He taught financial planning at George Washington University and American University and was president of the Washington chapter of the International Association of Financial Planners, which later merged with another group to form the Financial Planning Association. In 2003, he received the association's lifetime achievement award.
Lt. Col. Dondero was born in Vineland, N.J., and graduated from Embry-Riddle Aeronautical University in Daytona Beach, Fla. He also attended Syracuse University.
He was a missile-site commander during the Cuban Missile Crisis in 1962 and, later in his Air Force career, was instrumental in building a North American Aerospace Defense Command (NORAD) center in Massachusetts.
He retired in 1975 from his final posting at the Pentagon. His decorations included the Bronze Star and Air Force Commendation Medal.
Lt. Col. Dondero worked for American Financial Consultants Inc. in Silver Spring and for DeRand Investment Corp. in Arlington before forming his own company.
His marriage to Ruth Ann Dondero ended in divorce.
Two daughters from that marriage, Anita Dondero and Ann Marie Rowe, died in 1966 and 1996, respectively.
Survivors include his wife of 17 years, Rebecca Brown Dondero of Huntingtown; three children from the first marriage, David Thomas Dondero of Moseley, Va., Andrea Dondero of Richmond and Angela Dondero Pettit of Sterling; two stepsons, Michael King of Pikeville, N.C., and William Todd King of Macon, Ga.; a brother; a half-sister; a stepbrother; a stepsister; and 11 grandchildren.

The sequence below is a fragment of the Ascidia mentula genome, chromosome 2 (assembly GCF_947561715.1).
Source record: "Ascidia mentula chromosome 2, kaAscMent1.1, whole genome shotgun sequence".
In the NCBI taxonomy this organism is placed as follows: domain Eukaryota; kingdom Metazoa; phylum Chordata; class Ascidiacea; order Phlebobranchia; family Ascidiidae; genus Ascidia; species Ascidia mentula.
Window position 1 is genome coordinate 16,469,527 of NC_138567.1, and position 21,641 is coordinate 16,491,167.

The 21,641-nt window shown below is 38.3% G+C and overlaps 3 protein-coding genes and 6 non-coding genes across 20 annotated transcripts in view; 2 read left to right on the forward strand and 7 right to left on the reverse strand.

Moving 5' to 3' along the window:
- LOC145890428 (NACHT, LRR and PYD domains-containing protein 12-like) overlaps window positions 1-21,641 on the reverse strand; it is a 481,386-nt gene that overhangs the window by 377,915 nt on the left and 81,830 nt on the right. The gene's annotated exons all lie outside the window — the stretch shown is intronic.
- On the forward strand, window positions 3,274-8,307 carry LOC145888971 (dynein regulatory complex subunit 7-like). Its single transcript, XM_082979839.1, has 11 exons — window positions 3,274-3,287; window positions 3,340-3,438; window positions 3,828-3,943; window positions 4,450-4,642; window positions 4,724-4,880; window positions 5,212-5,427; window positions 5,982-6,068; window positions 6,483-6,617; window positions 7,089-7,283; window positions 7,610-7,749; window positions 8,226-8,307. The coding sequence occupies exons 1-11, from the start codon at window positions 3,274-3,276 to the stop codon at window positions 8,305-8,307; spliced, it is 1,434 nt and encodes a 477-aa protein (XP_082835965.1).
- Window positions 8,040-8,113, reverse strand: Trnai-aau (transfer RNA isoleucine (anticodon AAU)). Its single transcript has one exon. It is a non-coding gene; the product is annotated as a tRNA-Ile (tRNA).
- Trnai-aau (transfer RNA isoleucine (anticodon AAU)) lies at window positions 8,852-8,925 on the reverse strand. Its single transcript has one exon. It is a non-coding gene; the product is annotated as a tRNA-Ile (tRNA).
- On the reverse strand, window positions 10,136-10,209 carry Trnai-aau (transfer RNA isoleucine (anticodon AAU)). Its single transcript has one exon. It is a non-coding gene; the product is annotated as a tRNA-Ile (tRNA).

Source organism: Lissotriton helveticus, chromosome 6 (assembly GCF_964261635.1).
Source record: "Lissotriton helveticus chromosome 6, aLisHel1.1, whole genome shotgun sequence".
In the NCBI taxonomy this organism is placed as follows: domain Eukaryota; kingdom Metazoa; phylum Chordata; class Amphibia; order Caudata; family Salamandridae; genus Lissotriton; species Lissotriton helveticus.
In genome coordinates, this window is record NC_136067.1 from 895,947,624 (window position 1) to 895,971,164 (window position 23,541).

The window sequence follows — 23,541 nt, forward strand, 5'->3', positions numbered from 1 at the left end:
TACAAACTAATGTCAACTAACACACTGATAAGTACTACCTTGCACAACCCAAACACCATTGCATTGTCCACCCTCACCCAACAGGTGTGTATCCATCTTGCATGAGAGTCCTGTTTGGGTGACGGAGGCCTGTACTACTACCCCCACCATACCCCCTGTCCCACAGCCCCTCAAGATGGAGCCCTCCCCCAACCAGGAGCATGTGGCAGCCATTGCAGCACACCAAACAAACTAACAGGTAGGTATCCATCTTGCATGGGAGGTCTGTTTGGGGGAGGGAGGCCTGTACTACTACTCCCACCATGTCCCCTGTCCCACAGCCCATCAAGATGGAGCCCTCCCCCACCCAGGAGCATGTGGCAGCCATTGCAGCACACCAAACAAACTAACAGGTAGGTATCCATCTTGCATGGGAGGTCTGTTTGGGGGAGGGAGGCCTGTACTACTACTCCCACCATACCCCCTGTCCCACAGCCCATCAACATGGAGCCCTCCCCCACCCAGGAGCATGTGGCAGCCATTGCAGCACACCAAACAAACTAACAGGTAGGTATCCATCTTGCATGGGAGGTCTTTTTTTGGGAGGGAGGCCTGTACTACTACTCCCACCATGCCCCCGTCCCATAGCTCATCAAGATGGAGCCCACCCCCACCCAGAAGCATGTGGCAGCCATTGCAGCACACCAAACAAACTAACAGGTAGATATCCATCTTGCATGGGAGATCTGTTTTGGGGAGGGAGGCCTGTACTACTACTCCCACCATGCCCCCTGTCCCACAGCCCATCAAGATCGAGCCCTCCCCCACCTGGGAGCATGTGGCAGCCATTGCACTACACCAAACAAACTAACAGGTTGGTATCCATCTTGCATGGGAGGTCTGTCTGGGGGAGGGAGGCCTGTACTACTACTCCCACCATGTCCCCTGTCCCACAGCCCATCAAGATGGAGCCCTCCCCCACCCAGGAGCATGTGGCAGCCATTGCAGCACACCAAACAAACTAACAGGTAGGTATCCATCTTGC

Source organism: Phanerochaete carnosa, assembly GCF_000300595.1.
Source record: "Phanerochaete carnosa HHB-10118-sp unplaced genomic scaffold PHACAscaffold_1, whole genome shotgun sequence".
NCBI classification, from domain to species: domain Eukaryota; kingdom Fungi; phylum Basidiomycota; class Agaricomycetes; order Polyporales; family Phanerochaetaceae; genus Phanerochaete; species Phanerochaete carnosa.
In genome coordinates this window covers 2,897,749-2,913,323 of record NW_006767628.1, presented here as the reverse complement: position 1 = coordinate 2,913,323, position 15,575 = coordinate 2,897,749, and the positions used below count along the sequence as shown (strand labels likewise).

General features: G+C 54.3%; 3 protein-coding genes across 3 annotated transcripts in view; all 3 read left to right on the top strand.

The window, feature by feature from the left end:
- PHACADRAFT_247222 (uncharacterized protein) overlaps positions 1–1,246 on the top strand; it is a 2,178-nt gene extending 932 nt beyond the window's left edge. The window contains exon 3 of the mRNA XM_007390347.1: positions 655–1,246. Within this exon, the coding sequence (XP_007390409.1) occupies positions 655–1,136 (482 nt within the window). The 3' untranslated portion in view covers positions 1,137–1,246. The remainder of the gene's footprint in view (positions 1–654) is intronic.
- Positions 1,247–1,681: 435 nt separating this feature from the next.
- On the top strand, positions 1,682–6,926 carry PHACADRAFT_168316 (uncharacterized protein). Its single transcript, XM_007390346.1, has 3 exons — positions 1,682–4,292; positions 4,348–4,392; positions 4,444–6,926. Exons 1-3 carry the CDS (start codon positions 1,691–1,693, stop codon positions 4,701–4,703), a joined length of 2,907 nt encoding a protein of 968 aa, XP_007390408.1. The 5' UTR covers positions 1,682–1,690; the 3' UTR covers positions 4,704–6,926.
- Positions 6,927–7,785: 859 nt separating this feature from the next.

Henry Waldo Dearborn
Henry Waldo Dearborn, 87, a retired cartographer with the Central Intelligence Agency, died of prostate cancer Oct. 27 at his home in Reston.
Mr. Dearborn, who was born in Chicago and raised in Seattle, began his career as a commercial photographer. In 1940, he traveled to the Aleutian Islands to photograph the civil engineering and construction of a U.S. naval air station.
He joined the Navy at the start of World War II and served as a photographer, mainly in the Pacific. He was aboard the USS Indianapolis when he photographed an artillery duel with Japanese shore batteries.
After receiving advanced photography training and a promotion to chief photographer's mate, Mr. Dearborn led aerial photographic reconnaissance of enemy-held positions throughout the Pacific. Some of his photos were published in newspapers and magazines, including Newsweek.
After the war, he received a degree in geography from Syracuse University and worked as a graduate instructor at the University of Colorado.
He was recalled to active military duty in the Korean War, during which time he studied languages and ultimately became fluent in Russian, French and German.
He began working for the CIA in 1953 and held a series of positions as geographer, training officer and cartographer. At his retirement from the agency in 1979, he received the CIA Career Intelligence Medal for Exceptional Achievement.
Active in local civic affairs, Mr. Dearborn was a member of the Northeast Citizens Association in Alexandria, the Correctional Services Advisory Board and the Alexandria Police and Jail Task Force.
Survivors include his wife of 60 years, Mona C. Dearborn of Reston; three daughters, Elizabeth Dearborn of Buffalo, Ellen Dearborn Storck of Falls Church and Nan Dearborn of Reston; and four grandchildren.